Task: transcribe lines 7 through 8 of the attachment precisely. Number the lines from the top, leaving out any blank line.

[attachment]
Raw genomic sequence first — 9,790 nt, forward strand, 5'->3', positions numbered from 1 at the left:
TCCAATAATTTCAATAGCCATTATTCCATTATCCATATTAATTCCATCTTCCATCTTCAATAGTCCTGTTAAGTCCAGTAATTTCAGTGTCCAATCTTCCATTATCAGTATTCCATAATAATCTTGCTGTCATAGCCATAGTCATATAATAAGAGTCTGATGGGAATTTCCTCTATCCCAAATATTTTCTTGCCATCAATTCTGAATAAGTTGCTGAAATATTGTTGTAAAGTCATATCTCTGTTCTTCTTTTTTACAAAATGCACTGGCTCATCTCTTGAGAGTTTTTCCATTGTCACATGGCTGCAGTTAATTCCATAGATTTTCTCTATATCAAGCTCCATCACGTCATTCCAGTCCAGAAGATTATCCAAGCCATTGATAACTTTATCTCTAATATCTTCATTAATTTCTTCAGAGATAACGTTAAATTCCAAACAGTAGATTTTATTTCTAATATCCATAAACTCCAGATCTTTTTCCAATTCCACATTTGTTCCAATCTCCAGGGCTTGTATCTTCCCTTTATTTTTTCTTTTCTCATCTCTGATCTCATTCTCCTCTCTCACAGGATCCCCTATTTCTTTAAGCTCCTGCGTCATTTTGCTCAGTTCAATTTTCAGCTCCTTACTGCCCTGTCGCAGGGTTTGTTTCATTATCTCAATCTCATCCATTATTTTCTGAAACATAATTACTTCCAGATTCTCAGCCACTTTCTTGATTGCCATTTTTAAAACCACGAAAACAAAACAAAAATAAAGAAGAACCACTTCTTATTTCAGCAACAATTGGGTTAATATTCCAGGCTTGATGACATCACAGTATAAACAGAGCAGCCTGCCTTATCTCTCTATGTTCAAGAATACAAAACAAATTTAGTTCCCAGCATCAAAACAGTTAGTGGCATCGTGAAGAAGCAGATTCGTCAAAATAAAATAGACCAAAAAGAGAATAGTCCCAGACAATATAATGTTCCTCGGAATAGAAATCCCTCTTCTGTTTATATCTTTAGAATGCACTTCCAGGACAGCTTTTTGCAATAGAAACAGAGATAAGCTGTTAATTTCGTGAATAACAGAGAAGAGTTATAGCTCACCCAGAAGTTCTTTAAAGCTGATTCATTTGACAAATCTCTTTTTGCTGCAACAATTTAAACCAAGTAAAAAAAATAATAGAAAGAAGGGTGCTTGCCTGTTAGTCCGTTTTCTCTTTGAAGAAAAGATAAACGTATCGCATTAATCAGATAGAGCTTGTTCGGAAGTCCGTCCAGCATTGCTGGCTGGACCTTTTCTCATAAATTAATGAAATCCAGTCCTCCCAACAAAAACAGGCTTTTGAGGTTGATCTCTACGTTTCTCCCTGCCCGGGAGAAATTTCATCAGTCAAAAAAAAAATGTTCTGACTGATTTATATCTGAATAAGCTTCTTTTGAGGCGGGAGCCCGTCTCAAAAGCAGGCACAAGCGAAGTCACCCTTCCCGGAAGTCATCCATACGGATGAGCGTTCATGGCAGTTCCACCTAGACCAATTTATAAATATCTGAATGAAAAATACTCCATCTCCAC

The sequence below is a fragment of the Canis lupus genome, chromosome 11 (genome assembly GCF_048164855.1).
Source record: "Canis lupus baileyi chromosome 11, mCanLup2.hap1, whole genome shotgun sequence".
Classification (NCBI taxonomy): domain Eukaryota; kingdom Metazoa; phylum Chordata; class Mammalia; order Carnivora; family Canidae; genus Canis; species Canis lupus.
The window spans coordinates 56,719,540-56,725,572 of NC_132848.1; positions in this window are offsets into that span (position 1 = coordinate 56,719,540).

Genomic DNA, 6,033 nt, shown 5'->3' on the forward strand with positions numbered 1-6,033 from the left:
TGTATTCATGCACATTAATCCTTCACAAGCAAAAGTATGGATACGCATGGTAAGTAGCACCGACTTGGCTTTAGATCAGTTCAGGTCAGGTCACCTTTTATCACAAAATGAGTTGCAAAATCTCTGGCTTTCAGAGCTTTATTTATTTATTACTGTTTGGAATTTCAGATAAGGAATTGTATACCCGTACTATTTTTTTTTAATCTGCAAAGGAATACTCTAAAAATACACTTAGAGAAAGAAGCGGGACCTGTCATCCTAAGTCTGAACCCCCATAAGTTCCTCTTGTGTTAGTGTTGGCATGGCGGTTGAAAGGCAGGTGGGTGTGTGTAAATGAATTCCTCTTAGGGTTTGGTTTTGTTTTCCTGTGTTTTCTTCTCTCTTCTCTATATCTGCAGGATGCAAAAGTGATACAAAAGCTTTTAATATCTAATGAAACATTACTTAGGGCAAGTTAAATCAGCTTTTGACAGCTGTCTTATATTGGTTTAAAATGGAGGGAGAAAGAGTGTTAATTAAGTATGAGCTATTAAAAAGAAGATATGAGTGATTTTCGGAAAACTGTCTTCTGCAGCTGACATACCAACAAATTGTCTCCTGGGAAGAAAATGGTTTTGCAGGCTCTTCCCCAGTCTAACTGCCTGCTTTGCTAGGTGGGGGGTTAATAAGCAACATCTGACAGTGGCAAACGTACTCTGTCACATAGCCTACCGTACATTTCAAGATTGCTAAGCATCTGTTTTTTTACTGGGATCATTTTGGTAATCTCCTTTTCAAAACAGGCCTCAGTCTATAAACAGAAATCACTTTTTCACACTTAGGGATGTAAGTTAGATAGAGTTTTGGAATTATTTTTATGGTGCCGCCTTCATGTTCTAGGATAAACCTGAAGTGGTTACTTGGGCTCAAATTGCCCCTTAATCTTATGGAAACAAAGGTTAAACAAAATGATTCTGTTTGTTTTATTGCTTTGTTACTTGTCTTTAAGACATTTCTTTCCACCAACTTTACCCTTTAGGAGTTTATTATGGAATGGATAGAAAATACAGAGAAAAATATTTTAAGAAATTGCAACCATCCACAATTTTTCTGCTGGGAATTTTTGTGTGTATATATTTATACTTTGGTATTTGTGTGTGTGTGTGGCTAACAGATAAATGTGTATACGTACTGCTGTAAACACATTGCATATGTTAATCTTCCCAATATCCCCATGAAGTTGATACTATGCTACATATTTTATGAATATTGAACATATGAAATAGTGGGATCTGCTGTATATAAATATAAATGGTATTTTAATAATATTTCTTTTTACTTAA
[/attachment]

Genomic DNA, 6,033 nt, shown 5'->3' on the forward strand with positions numbered 1-6,033 from the left:
TGTATTCATGCACATTAATCCTTCACAAGCAAAAGTATGGATACGCATGGTAAGTAGCACCGACTTGGCTTTAGATCAGTTCAGGTCAGGTCACCTTTTATCACAAAATGAGTTGCAAAATCTCTGGCTTTCAGAGCTTTATTTATTTATTACTGTTTGGAATTTCAGATAAGGAATTGTATACCCGTACTATTTTTTTTTAATCTGCAAAGGAATACTCTAAAAATACACTTAGAGAAAGAAGCGGGACCTGTCATCCTAAGTCTGAACCCCCATAAGTTCCTCTTGTGTTAGTGTTGGCATGGCGGTTGAAAGGCAGGTGGGTGTGTGTAAATGAATTCCTCTTAGGGTTTGGTTTTGTTTTCCTGTGTTTTCTTCTCTCTTCTCTATATCTGCAGGATGCAAAAGTGATACAAAAGCTTTTAATATCTAATGAAACATTACTTAGGGCAAGTTAAATCAGCTTTTGACAGCTGTCTTATATTGGTTTAAAATGGAGGGAGAAAGAGTGTTAATTAAGTATGAGCTATTAAAAAGAAGATATGAGTGATTTTCGGAAAACTGTCTTCTGCAGCTGACATACCAACAAATTGTCTCCTGGGAAGAAAATGGTTTTGCAGGCTCTTCCCCAGTCTAACTGCCTGCTTTGCTAGGTGGGGGGTTAATAAGCAACATCTGACAGTGGCAAACGTACTCTGTCACATAGCCTACCGTACATTTCAAGATTGCTAAGCATCTGTTTTTTTACTGGGATCATTTTGGTAATCTCCTTTTCAAAACAGGCCTCAGTCTATAAACAGAAATCACTTTTTCACACTTAGGGATGTAAGTTAGATAGAGTTTTGGAATTATTTTTATGGTGCCGCCTTCATGTTCTAGGATAAACCTGAAGTGGTTACTTGGGCTCAAATTGCCCCTTAATCTTATGGAAACAAAGGTTAAACAAAATGATTCTGTTTGTTTTATTGCTTTGTTACTTGTCTTTAAGACATTTCTTTCCACCAACTTTACCCTTTAGGAGTTTATTATGGAATGGATAGAAAATACAGAGAAAAATATTTTAAGAAATTGCAACCATCCACAATTTTTCTGCTGGGAATTTTTGTGTGTATATATTTATACTTTGGTATTTGTGTGTGTGTGTGGCTAACAGATAAATGTGTATACGTACTGCTGTAAACACATTGCATATGTTAATCTTCCCAATATCCCCATGAAGTTGATACTATGCTACATATTTTATGAATATTGAACATATGAAATAGTGGGATCTGCTGTATATAAATATAAATGGTATTTTAATAATATTTCTTTTTACTTAA